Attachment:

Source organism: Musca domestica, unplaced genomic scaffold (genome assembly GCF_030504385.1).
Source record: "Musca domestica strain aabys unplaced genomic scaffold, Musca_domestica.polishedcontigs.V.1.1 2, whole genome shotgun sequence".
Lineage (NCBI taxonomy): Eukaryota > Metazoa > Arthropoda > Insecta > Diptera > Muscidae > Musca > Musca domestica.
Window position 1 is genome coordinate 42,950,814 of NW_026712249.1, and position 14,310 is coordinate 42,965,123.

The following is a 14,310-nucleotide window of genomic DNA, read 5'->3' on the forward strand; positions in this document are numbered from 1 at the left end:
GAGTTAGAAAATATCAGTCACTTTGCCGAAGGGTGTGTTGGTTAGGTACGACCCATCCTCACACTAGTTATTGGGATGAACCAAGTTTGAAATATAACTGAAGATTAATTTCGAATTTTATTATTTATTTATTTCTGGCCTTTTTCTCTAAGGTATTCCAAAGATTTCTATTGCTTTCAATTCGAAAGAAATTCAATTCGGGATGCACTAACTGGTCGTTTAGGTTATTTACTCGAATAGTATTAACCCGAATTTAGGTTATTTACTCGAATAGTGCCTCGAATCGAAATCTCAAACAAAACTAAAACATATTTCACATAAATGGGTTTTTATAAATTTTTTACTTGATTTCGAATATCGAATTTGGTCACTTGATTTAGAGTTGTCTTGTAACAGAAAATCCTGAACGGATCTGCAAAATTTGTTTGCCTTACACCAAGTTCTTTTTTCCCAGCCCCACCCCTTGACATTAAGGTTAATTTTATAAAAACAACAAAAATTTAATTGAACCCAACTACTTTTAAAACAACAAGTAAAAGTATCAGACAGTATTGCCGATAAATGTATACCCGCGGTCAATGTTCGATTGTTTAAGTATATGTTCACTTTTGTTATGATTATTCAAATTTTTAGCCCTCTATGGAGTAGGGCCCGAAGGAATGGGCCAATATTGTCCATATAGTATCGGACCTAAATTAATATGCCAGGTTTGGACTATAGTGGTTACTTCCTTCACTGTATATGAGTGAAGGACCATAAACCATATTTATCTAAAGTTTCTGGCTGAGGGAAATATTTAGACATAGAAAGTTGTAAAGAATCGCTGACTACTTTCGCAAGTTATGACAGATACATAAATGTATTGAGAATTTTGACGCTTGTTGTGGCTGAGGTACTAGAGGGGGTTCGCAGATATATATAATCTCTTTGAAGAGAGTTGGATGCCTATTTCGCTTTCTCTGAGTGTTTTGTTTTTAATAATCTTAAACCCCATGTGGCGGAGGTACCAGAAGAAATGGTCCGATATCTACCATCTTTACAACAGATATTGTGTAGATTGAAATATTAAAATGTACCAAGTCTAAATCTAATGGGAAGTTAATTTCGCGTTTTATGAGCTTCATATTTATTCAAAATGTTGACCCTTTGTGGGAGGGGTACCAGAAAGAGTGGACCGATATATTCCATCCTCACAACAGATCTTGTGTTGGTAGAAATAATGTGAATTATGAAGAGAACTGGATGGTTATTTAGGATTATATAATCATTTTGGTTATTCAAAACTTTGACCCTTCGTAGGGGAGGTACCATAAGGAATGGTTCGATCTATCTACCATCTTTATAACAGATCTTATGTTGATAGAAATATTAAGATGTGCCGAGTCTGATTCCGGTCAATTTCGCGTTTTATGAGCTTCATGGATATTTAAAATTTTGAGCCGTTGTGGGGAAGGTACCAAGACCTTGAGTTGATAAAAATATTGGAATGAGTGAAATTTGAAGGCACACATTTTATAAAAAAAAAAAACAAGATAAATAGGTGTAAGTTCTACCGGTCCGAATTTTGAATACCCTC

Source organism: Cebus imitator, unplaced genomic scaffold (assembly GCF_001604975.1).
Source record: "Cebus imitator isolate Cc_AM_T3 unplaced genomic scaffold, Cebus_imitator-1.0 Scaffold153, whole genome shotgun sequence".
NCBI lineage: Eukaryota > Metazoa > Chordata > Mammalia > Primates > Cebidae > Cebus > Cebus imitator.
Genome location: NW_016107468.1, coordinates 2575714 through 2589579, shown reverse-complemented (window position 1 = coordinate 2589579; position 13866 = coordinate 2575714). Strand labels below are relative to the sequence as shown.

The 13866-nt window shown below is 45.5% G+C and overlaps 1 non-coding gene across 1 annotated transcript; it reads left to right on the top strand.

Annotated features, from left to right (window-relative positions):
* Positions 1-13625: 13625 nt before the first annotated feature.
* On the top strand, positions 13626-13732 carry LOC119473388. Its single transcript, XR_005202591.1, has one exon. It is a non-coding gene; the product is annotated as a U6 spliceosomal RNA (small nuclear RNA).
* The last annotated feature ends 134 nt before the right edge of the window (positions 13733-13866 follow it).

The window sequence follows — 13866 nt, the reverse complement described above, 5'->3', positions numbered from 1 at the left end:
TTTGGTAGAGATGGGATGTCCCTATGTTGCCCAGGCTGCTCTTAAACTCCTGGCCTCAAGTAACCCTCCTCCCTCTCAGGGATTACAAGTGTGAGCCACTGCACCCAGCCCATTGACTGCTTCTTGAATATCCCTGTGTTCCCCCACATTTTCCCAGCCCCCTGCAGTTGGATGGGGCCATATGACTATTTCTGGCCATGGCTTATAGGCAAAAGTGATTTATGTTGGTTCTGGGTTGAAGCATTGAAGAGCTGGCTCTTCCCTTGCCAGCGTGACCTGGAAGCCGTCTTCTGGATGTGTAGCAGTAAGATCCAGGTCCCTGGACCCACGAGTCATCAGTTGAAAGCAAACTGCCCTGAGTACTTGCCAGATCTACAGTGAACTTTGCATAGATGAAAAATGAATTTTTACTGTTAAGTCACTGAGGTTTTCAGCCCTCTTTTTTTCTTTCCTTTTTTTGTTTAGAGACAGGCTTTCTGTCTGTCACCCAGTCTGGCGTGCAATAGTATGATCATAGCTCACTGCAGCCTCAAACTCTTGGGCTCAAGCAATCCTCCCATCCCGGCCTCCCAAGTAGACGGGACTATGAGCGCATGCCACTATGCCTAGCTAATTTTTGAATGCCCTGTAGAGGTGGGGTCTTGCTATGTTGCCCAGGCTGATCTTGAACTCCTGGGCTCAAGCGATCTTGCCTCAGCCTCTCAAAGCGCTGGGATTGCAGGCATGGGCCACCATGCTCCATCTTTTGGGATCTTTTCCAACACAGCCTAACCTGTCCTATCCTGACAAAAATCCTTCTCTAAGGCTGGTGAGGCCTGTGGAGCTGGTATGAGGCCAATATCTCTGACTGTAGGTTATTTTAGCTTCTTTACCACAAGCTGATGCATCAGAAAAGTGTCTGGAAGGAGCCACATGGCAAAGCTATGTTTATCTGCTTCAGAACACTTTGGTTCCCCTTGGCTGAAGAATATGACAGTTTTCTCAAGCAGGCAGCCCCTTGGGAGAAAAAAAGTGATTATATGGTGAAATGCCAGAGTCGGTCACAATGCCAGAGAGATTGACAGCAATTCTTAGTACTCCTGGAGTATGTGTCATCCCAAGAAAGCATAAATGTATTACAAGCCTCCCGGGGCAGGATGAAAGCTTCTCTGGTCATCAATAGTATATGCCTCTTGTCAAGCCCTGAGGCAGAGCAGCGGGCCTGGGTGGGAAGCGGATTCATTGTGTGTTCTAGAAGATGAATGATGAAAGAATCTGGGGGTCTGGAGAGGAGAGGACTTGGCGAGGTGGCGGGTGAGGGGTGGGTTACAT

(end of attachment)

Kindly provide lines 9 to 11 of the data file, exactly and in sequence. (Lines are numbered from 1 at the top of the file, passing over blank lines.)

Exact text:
NCBI lineage: Eukaryota > Metazoa > Chordata > Mammalia > Primates > Cebidae > Cebus > Cebus imitator.
Genome location: NW_016107468.1, coordinates 2575714 through 2589579, shown reverse-complemented (window position 1 = coordinate 2589579; position 13866 = coordinate 2575714). Strand labels below are relative to the sequence as shown.

The 13866-nt window shown below is 45.5% G+C and overlaps 1 non-coding gene across 1 annotated transcript; it reads left to right on the top strand.